It's Saturday afternoon in the bar of a beachfront hotel in Copacabana, Rio, and the 59-year-old French fashion designer and former Eurotrash presenter Jean Paul Gaultier is sitting quietly at a table. He is in Brazil for the Rio Film Festival. A documentary about him by one of his former models and muses, Farida Khelfa, is screening in the festival, as is the new Pedro Almodóvar film, The Skin I Live In (for which he provided the costumes). He is dressed discreetly in a white shirt.
At first glance, the designer is an incongruous presence at a film festival. Look at his credits, though, and you realise that he has worked on many movies with directors from Almodóvar to Luc Besson, from Peter Greenaway to Jean-Pierre Jeunet. He was also a key part of the team on the Madonna documentary, Truth Or Dare, "the first reality movie. Bravo, Madonna! The first reality movie!" he applauds the singer, with whom he is so closely associated in public memory.
Gaultier still speaks in the heavily accented and idiosyncratic English that many will remember from Eurotrash, the TV show he used to front. However, he is a more measured and less outrageous presence than you might expect, given how often he is still described as the enfant terrible of French fashion.
It is 40 years now since Gaultier was talent-spotted by Pierre Cardin. The young would-be designer from the provinces (he was born in Arcueil) has come a very long way.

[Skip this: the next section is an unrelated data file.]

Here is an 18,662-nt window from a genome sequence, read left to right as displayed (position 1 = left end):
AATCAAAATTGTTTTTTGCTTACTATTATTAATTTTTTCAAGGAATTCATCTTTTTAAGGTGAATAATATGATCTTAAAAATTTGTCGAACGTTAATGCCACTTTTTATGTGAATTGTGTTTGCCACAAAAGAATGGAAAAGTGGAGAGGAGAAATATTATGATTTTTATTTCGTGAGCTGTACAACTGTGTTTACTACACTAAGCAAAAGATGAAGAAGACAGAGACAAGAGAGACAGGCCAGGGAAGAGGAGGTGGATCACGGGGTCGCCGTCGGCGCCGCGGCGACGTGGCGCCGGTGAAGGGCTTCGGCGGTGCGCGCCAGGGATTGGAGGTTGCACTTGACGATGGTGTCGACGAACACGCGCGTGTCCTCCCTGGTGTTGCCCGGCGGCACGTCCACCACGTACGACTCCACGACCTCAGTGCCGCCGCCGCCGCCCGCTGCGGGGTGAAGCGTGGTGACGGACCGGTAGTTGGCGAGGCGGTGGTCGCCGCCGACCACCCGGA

"One day, she [Khelfa] asked me, 'Jean Paul, would you like me to do a portrait of you?' I thought that it was a written portrait," Gaultier recalls of how Jean Paul Gaultier Ou Les Codes Bouleversés ("Jean Paul Gaultier Or the Shattered Codes") originated. He is happy with how she has shown him on film. "She knows me. She can show things even that I don't realise about myself."
Khelfa's film is one of an increasing number of documentaries and dramatic features set in the fashion world. Whether Valentino: The Last Emperor or The Devil Wears Prada, Gaultier has watched most of them. However, he has mixed feelings about the way the camera has captured his professional world.
"I didn't like, for example, Prêt-à-Porter," he says of Robert Altman's mid-Nineties comedy drama, complaining that it wasn't sarcastic enough. Nor did he much care for The Devil Wears Prada itself. "Anna Wintour is a lot more monstrous than she is described!" he laughs of the 2006 film, which features Meryl Streep as a formidable fashion editor not unlike US Vogue's editor-in-chief, Wintour. Ask about his attitude toward Wintour and he is a little evasive. Is she a positive figure?